When you see the bus arriving, approach the sidewalk and motion for the driver to stop. Unlike trams, buses do not stop at every fermata unless someone requests it. When you’re on the bus and ready to get off, press one of the red buttons you see scattered around the windows and doors.
Urban lines – 5:30/6am to midnight
Night buses – midnight to 5 or 6 am
If you’re rushing to the airport early in the morning, calling a taxi may be less stressful for you. To contact a cab in Rome, you can call several different numbers: 06 3570, 06 4994, or 06 5551. If you call when you’re ready for a taxi, you can tell the operator your address, and the taxi will arrive shortly. You can also reserve a taxi for a specific time and pick up spot, and you’ll also have to provide your phone number.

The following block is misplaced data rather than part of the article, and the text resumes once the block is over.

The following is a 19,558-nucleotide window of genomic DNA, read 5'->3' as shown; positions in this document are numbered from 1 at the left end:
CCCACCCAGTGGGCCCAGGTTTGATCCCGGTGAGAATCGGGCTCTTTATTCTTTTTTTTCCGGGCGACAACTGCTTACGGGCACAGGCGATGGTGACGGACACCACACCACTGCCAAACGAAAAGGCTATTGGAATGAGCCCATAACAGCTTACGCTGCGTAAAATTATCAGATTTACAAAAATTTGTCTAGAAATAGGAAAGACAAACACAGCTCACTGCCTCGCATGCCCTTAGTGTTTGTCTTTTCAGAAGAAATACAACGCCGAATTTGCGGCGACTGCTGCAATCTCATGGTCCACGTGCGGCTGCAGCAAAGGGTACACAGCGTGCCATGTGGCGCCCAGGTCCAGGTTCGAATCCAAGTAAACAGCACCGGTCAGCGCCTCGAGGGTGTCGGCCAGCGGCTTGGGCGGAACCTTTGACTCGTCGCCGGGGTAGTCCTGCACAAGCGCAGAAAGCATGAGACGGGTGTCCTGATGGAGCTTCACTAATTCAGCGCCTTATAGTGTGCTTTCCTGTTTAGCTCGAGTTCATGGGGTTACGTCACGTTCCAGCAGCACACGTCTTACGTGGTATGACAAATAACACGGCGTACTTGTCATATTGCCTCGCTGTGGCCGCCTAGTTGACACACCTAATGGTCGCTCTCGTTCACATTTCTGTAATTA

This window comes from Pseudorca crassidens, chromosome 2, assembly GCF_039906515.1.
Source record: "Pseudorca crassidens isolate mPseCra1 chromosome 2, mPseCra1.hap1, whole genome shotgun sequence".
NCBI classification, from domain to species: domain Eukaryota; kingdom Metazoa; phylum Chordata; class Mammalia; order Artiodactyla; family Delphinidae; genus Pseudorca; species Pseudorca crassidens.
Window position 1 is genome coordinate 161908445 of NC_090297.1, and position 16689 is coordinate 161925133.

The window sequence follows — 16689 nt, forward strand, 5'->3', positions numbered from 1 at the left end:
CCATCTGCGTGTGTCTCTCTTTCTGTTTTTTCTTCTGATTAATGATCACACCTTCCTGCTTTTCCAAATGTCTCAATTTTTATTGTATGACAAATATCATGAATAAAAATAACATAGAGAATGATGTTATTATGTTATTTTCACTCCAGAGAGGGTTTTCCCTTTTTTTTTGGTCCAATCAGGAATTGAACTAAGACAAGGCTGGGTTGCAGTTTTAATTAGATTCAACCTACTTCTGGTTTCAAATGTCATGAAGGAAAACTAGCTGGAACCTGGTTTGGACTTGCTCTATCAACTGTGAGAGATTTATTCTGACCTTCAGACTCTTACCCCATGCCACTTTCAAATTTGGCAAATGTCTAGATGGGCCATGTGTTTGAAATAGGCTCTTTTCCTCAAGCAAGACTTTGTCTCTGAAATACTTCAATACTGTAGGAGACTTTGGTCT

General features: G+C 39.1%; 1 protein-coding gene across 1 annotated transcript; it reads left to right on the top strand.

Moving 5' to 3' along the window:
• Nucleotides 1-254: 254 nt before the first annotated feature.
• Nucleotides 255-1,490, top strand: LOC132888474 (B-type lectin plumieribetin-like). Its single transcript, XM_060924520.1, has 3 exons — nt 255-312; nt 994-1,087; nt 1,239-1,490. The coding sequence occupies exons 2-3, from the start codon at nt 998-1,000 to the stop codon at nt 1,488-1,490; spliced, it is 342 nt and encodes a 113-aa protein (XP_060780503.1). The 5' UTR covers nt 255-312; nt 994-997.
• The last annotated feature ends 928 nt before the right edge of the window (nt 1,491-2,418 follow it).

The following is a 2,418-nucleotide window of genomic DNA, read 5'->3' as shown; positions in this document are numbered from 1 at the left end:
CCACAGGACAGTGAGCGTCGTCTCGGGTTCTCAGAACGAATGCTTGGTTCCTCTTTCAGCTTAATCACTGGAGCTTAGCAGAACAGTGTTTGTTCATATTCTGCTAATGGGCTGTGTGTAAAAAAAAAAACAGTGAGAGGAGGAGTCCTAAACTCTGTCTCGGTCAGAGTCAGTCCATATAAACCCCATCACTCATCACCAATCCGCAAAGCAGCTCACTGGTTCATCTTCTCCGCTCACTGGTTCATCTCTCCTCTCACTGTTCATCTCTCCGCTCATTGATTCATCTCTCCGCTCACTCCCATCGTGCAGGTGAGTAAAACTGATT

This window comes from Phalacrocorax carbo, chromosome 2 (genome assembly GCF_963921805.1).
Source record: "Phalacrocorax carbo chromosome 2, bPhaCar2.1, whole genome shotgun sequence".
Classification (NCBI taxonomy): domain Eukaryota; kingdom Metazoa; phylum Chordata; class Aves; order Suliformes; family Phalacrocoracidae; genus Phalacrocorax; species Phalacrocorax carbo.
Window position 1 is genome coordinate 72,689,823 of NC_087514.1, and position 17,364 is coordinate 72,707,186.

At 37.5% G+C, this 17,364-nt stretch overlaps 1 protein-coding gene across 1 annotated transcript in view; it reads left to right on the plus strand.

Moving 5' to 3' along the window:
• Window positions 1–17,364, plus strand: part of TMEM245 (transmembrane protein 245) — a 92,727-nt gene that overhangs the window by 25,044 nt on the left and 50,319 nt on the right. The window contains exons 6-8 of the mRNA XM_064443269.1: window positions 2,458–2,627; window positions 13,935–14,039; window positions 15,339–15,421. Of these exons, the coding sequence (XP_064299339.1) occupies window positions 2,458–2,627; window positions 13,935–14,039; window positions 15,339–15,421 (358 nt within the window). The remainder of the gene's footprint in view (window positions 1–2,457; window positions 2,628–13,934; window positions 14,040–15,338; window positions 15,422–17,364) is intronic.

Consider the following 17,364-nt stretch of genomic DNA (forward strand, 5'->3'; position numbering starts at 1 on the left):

You can also reserve a taxi online, with an app called MyTaxi, which works similarly to Uber. MyTaxi allows you to see cabs around your area, estimate the cost of your ride, and track your taxi’s arrival. The app also allows you to reserve a cab ahead of time for early or late departures.
For those feeling adventurous and holding an international driver’s license, renting a car is a great way to see the outskirts of Rome. Noteworthy sights include Lake Bracciano, the Park of Monsters in Bomarzo, and Amalfi coast, but there are many more attractions accessible by car. Drivers must be at least 18 years old and licensed for at least one year. An international license may not be required for some rentals, however it’s highly recommended. Age requirements vary by car category, but drivers under the age of 25 will pay a young driver surcharge.